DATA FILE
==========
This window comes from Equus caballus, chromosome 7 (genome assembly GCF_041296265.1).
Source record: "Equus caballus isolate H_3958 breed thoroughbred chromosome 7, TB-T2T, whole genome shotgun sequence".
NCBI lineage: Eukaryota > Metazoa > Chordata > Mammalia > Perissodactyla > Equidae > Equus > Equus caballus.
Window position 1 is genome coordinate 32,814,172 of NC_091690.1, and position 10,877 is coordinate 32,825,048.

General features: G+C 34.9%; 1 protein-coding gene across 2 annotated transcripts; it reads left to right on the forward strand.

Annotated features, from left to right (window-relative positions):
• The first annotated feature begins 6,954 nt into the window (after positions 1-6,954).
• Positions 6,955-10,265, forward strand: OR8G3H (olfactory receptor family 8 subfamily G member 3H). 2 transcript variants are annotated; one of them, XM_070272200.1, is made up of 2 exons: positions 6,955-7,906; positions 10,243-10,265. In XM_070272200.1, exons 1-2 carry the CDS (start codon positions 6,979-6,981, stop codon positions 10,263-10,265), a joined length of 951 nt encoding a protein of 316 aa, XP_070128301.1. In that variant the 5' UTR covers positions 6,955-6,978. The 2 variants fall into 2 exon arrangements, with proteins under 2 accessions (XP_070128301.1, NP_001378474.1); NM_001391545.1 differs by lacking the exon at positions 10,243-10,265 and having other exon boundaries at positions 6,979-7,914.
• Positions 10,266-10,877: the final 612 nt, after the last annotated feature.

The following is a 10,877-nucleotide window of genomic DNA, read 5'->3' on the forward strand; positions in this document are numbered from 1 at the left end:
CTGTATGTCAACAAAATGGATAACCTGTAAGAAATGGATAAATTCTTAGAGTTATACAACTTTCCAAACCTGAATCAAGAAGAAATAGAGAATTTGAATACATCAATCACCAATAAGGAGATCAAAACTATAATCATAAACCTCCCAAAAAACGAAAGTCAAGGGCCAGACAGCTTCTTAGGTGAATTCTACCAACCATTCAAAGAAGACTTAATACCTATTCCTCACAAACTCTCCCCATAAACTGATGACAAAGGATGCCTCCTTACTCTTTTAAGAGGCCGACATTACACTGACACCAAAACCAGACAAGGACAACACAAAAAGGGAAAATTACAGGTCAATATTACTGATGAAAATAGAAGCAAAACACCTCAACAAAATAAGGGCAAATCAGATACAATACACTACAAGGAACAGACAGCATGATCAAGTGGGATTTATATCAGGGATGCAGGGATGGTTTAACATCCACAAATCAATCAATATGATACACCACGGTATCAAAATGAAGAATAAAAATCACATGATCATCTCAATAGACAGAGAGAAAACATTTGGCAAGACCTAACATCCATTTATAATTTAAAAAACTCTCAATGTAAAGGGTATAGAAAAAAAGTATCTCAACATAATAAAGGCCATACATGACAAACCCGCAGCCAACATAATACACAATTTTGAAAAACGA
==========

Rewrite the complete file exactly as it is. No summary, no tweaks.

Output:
This window comes from Equus caballus, chromosome 7 (genome assembly GCF_041296265.1).
Source record: "Equus caballus isolate H_3958 breed thoroughbred chromosome 7, TB-T2T, whole genome shotgun sequence".
NCBI lineage: Eukaryota > Metazoa > Chordata > Mammalia > Perissodactyla > Equidae > Equus > Equus caballus.
Window position 1 is genome coordinate 32,814,172 of NC_091690.1, and position 10,877 is coordinate 32,825,048.

General features: G+C 34.9%; 1 protein-coding gene across 2 annotated transcripts; it reads left to right on the forward strand.

Annotated features, from left to right (window-relative positions):
• The first annotated feature begins 6,954 nt into the window (after positions 1-6,954).
• Positions 6,955-10,265, forward strand: OR8G3H (olfactory receptor family 8 subfamily G member 3H). 2 transcript variants are annotated; one of them, XM_070272200.1, is made up of 2 exons: positions 6,955-7,906; positions 10,243-10,265. In XM_070272200.1, exons 1-2 carry the CDS (start codon positions 6,979-6,981, stop codon positions 10,263-10,265), a joined length of 951 nt encoding a protein of 316 aa, XP_070128301.1. In that variant the 5' UTR covers positions 6,955-6,978. The 2 variants fall into 2 exon arrangements, with proteins under 2 accessions (XP_070128301.1, NP_001378474.1); NM_001391545.1 differs by lacking the exon at positions 10,243-10,265 and having other exon boundaries at positions 6,979-7,914.
• Positions 10,266-10,877: the final 612 nt, after the last annotated feature.

The following is a 10,877-nucleotide window of genomic DNA, read 5'->3' on the forward strand; positions in this document are numbered from 1 at the left end:
CTGTATGTCAACAAAATGGATAACCTGTAAGAAATGGATAAATTCTTAGAGTTATACAACTTTCCAAACCTGAATCAAGAAGAAATAGAGAATTTGAATACATCAATCACCAATAAGGAGATCAAAACTATAATCATAAACCTCCCAAAAAACGAAAGTCAAGGGCCAGACAGCTTCTTAGGTGAATTCTACCAACCATTCAAAGAAGACTTAATACCTATTCCTCACAAACTCTCCCCATAAACTGATGACAAAGGATGCCTCCTTACTCTTTTAAGAGGCCGACATTACACTGACACCAAAACCAGACAAGGACAACACAAAAAGGGAAAATTACAGGTCAATATTACTGATGAAAATAGAAGCAAAACACCTCAACAAAATAAGGGCAAATCAGATACAATACACTACAAGGAACAGACAGCATGATCAAGTGGGATTTATATCAGGGATGCAGGGATGGTTTAACATCCACAAATCAATCAATATGATACACCACGGTATCAAAATGAAGAATAAAAATCACATGATCATCTCAATAGACAGAGAGAAAACATTTGGCAAGACCTAACATCCATTTATAATTTAAAAAACTCTCAATGTAAAGGGTATAGAAAAAAAGTATCTCAACATAATAAAGGCCATACATGACAAACCCGCAGCCAACATAATACACAATTTTGAAAAACGA